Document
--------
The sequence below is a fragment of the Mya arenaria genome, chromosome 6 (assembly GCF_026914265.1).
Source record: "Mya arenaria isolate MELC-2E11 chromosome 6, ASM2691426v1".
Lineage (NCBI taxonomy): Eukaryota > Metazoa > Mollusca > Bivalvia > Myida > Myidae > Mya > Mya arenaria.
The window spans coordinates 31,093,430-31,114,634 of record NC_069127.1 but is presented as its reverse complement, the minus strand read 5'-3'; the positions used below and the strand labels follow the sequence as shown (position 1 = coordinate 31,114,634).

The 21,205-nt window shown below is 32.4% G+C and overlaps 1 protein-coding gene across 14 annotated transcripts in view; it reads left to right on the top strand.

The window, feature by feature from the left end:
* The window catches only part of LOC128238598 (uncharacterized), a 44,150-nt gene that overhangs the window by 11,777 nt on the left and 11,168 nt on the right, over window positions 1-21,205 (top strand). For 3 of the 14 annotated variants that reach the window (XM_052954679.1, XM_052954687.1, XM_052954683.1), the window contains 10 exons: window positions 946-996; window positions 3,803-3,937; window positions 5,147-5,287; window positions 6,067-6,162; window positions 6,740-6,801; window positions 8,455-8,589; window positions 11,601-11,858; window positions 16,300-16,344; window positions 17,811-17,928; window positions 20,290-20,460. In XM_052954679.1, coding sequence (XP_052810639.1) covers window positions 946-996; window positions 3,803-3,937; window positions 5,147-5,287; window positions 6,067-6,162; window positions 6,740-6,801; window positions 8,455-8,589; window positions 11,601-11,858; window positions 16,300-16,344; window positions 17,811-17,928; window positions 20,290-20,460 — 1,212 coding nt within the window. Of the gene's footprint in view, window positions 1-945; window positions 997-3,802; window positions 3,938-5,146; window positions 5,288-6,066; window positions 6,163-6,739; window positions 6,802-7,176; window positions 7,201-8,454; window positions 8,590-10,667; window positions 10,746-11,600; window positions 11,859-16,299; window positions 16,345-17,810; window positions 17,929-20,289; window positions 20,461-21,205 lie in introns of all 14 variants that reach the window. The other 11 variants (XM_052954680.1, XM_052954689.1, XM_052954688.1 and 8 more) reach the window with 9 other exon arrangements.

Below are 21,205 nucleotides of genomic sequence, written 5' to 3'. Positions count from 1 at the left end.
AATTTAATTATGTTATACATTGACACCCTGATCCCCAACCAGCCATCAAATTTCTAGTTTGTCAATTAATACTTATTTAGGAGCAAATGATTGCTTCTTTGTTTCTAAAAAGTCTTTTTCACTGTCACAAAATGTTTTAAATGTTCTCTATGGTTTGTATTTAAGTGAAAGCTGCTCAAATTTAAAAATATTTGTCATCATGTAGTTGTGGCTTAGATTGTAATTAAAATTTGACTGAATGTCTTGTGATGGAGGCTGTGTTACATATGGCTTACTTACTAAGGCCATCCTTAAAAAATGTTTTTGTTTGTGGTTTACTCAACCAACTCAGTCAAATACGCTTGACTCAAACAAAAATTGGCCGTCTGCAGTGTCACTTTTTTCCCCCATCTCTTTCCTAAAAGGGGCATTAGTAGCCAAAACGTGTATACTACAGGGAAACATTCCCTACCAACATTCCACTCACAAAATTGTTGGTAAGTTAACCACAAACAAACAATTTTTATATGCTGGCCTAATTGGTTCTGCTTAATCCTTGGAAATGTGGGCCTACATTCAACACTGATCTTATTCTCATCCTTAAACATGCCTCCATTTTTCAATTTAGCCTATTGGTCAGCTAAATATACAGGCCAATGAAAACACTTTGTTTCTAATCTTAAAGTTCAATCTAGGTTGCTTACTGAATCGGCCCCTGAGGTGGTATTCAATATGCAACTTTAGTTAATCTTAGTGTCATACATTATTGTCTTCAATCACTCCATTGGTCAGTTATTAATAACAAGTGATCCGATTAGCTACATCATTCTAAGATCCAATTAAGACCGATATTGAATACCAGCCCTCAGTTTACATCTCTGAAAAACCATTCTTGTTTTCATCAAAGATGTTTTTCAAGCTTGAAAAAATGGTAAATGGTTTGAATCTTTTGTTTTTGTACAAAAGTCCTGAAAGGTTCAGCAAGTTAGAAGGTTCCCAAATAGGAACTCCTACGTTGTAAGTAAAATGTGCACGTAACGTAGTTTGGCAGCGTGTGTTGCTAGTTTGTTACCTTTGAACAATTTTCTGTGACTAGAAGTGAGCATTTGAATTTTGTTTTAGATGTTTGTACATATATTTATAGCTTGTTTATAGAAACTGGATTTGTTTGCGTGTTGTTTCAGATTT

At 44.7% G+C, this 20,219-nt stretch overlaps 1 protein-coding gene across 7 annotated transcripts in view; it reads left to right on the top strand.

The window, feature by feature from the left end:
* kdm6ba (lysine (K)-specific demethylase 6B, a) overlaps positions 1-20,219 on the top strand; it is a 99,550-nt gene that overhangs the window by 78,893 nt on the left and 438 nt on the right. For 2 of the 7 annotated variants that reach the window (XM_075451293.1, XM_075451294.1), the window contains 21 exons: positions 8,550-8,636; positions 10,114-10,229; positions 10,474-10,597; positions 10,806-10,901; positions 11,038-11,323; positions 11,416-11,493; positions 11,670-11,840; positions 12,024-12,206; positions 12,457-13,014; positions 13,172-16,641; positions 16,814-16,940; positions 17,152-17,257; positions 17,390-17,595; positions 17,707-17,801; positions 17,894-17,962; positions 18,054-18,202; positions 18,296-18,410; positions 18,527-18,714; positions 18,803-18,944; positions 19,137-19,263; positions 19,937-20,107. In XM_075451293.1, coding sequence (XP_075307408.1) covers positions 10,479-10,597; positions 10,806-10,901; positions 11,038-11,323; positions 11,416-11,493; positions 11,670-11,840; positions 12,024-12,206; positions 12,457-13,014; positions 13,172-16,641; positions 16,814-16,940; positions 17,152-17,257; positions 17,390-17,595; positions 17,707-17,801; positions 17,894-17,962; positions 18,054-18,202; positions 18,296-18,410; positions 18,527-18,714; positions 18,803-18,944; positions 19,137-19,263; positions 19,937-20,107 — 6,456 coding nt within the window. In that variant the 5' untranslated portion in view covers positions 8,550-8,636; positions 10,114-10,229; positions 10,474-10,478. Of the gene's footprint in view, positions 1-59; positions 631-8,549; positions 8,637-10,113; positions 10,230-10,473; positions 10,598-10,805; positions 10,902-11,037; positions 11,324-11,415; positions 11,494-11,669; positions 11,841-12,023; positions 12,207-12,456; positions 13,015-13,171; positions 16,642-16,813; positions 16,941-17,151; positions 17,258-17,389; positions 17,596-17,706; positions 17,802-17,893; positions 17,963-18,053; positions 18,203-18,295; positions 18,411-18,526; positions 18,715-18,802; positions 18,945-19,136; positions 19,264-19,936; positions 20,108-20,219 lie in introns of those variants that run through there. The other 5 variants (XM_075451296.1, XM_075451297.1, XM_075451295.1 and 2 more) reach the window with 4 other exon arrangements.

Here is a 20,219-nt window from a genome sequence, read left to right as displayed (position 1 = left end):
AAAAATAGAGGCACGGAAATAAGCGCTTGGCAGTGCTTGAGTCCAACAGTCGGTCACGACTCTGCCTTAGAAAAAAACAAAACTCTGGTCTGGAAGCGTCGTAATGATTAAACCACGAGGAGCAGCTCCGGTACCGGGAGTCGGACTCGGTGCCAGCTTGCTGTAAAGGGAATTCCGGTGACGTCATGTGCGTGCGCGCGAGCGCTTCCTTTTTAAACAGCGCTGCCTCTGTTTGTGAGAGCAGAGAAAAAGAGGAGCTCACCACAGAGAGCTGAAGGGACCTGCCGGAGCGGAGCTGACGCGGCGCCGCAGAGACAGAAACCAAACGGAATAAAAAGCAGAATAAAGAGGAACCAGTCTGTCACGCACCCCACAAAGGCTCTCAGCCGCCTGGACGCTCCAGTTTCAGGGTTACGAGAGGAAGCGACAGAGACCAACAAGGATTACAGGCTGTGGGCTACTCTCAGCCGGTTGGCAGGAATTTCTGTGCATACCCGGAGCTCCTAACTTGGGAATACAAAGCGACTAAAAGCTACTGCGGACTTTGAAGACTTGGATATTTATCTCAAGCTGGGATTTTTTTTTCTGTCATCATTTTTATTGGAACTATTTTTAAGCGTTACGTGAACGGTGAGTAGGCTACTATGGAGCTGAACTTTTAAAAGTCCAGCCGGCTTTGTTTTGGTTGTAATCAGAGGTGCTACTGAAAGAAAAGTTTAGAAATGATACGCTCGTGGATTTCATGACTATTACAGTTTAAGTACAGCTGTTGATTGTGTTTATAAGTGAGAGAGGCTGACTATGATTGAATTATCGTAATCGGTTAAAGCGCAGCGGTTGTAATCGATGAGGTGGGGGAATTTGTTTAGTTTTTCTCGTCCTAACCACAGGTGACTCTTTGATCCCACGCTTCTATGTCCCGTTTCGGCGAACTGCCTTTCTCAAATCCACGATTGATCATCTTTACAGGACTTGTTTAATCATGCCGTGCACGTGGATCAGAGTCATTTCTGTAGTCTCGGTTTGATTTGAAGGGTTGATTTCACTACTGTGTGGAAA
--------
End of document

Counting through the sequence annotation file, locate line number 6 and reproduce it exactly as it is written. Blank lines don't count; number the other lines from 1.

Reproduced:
The window, feature by feature from the left end: